69. I think we have indications in Scripture warranting infant baptism, but nothing that is explicit in terms of example or instruction. I know all the so-called “proof texts”, but there is nothing as explicit as, for instance, the Lord’s Supper. For me, that is not a problem as I believe in the development of doctrine under the guidance of the Holy Spirit. For others, relying only on Scripture, there is ambiguity.

  70. #68

    Many view Confirmation as having arrived at the “age of accountability” for admission to the Eucharist… which, in my view, is a slippery slope.

  71. Well I certainly do believe in an age of accountability – like the Bible, I put it at birth – perhaps even before πŸ˜‰

  72. You might inform some of your Lutheran brethren… I’ve had many (LCMS) speak of an age of accountability, which is a very inconsistent theology.

  73. Baptized Orthodox babies receive the Eucharist. Their first Communion happens at their baptism, which is triple immersion in the name of the Father, the Son, and the Holy Spirit. When my godson was a baby I used to carry him up to the Chalice. He’s old enough to go up by himself now.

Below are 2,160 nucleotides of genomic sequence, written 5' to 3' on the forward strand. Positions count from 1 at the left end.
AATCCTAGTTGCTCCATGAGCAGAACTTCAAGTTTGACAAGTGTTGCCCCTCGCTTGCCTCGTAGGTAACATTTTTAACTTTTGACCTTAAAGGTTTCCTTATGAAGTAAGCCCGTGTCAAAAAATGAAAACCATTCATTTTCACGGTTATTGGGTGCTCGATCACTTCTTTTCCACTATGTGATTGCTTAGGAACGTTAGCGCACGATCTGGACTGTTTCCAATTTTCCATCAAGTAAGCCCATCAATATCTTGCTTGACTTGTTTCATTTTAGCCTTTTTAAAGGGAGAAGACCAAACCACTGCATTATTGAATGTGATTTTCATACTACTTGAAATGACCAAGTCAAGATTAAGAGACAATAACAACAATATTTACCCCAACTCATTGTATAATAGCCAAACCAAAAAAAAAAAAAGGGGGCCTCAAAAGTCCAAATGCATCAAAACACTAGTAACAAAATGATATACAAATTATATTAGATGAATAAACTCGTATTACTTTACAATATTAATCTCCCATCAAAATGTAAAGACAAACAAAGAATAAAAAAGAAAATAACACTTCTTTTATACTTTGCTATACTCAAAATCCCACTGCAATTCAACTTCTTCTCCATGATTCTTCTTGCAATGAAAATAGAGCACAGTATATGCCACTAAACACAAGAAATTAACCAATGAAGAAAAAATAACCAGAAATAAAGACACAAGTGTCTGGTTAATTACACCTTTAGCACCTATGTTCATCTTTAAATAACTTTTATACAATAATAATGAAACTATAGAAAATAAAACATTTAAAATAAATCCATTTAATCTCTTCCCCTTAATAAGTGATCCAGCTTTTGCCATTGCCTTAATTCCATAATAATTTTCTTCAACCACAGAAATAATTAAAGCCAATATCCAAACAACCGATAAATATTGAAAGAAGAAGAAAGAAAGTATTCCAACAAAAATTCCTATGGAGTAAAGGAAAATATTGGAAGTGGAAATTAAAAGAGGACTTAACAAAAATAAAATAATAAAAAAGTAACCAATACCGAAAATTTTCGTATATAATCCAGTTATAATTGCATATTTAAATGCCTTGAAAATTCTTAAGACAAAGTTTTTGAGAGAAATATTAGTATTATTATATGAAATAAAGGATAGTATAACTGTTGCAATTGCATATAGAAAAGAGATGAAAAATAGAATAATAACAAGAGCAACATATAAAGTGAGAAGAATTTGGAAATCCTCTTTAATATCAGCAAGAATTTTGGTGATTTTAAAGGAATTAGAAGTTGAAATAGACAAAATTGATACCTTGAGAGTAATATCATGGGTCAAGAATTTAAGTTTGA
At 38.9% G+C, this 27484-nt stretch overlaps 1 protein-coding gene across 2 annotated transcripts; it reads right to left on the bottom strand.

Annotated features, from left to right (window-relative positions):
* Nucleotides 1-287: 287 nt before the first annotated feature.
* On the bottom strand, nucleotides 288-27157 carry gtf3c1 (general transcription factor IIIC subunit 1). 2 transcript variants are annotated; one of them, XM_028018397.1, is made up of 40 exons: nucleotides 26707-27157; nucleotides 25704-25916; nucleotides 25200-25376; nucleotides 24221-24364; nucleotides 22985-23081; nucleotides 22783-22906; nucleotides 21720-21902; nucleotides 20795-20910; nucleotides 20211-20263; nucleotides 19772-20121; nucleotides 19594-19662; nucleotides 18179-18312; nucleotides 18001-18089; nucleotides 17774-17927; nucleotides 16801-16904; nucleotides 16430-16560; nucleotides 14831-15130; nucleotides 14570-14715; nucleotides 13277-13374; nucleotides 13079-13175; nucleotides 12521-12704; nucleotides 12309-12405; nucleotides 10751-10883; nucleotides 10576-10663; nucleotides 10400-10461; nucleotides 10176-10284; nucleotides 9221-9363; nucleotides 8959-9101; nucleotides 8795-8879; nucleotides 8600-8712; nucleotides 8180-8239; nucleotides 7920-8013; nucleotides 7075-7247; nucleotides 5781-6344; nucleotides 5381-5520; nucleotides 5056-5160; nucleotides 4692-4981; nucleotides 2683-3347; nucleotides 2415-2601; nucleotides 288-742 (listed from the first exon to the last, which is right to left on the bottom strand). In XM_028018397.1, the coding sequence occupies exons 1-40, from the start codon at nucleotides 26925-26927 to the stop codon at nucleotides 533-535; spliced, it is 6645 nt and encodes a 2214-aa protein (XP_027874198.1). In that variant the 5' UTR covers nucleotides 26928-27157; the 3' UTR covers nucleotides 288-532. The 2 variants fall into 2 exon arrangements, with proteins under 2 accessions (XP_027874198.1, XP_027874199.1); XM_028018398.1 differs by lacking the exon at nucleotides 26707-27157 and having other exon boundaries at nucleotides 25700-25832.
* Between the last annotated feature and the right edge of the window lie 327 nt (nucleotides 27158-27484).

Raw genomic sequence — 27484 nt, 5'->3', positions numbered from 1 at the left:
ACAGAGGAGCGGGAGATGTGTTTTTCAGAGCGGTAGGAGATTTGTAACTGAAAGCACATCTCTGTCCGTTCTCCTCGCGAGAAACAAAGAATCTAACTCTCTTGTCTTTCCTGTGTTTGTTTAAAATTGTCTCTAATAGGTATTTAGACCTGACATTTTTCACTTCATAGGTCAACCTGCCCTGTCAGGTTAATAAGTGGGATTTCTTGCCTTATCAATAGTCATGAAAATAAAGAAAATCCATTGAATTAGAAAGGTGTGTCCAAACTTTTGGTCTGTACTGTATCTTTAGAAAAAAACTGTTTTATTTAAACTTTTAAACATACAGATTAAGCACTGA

74. Complete immersion of newborn babies! Now that takes faith!

  75. #74 Xenia

    Indeed, the EO have been consistent with their theology in this matter – all the rest of us… not so much!

  76. MLD, I don’t quite get what you mean by “church order.”

    Orthodox Eucharist is served from the Chalice on a spoon. That prevents any mishap that might occur with babies and little cups, etc. The priest gets a tiny piece of the Bread and some of the (warm) wine on a spoon and slips it into the baby’s mouth. No muss or fuss and nothing spilled and no children monkeying around with the elements. Works great!

  77. Duane – So folks have wayward theologies within the LCMS — so what? Age of accountability is not found in the Bible nor the Confessions – This is why they are ‘wayward theologies’

  78. Xenia – church order is not about rowdiness – it is just how the church has decided to do something. I don’t always agree with church order – but in the end I am not going to be disruptive. When I open my own Lutheran church we will serve the children.

  79. Ah, ok. Thanks.

  80. I was basically wondering if the decision not to serve babies Communion was a matter of theology or a matter of practicality.